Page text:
Community bids farewell in a drive-thru celebration

PASO ROBLES — As of Apr. 16, Tom Frutchey has officially retired as Paso Robles City Manager after over 49 years in public and private service.

After five years of being Paso Robles City Manager, Frutchey decided it was time to slow down, retire, and let someone else take his place.

So what is next for Frutchey?

He and his wife are planning to spend more time with their grandchildren in Camarillo and take a few months to recharge and “veg out.”

“What I want to do is volunteer–working on democracy in America because we’ve got issues. We’ve all been blessed by being born in this country and this era, and just looking around, I think we’ve forgotten how lucky we are and how it’s absolutely crucial that we invest in democracy and we invest in our communities and the people who need help,” says Frutchey.

Frutchey was introduced to Paso Robles when his wife had to visit the area several times for work. When the city manager position opened up, he decided to apply.

Mayor Steve Martin said, “I think the thing that impressed me the most when it came to appointing him was I think number one he’s got a very varied background. He is not just public service. He has a very strong experience in the private sector, in business.”

Police officers, firefighters, citizens, and other city departments came by the city hall to give their farewell to Frutchey at his “goodbye drive-thru.”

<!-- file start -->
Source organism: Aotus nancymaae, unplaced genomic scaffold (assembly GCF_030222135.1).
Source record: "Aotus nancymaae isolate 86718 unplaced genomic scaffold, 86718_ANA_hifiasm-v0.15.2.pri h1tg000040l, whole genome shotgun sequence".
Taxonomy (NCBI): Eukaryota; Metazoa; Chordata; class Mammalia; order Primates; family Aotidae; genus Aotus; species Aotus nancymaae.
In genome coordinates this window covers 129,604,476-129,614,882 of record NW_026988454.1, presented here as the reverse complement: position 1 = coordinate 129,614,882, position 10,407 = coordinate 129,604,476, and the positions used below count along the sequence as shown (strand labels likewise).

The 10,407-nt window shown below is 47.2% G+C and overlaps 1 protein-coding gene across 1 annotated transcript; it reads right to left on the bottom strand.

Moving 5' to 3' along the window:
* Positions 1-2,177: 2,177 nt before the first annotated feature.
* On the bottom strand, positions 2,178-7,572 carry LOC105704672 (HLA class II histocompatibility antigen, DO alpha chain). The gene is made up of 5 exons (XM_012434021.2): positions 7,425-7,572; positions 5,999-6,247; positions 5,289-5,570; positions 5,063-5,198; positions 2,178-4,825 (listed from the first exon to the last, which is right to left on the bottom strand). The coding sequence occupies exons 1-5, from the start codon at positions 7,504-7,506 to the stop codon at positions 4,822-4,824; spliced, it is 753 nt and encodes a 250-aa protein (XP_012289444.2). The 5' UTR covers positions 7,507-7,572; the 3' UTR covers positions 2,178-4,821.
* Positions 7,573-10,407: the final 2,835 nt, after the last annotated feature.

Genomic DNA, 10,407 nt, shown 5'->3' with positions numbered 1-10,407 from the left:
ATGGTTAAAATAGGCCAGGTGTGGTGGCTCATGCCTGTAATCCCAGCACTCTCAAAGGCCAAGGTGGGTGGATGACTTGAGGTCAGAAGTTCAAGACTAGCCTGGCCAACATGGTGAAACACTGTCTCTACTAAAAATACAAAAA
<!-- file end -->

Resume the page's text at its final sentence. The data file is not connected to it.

The Paso Robles Fire and Emergency Services awarded Frutchey with a bronze firefighter helmet for his “outstanding service and dedication to the citizens of Paso Robles.”

The award read a quote that Frutchey added to the swearing-in oath for public officials and service members, “For leaving the city of Paso Robles greater and better than when it was entrusted to you.”

That very saying was something that Mayor Martin admired about Frutchey.

“I think he’s done that–were better down than when he was first hired,” said Martin.

Frutchey passed out cards, and small thank you tokens to those something to say goodbye to him. His appreciation for the town is evident.

“Paso is special because it has that spirit of community and the spirit of family,” said Frutchey.

Frutchey admires the current city council’s ability to work together despite their differences.

“This is a very special city council. I say that because they have different political philosophies, they have different approaches, they have core constituencies that are different, but all five of them do it for what’s best for the community in the long run, number one–They work hard to find a path that all of them can agree to even though they are on a full spectrum of political philosophies–that is so rare these days,” says Frutchey.

Unfortunately, Frutchey will be unable to be a part of selecting the new city manager.

Applications for the position ends at the end of May, and recruiters already feel they have some great candidates for the City.

“Tom Frutchey is leaving very big shoes to fill, which means it’s our responsibility to find someone with very big feet to find them–I expect we’ll find somebody who is very successful in their own way,” Martin said.

Frutchey’s advice for his future replacement is “Anybody who takes this job needs to recognize how special a place this is and build on the strengths of the people–whether it’s staff or the council or people in the community they give and they give, and they give and many times my job is to get out of the way and let people do what they love for the community they love.”

Getting through this together, Paso Robles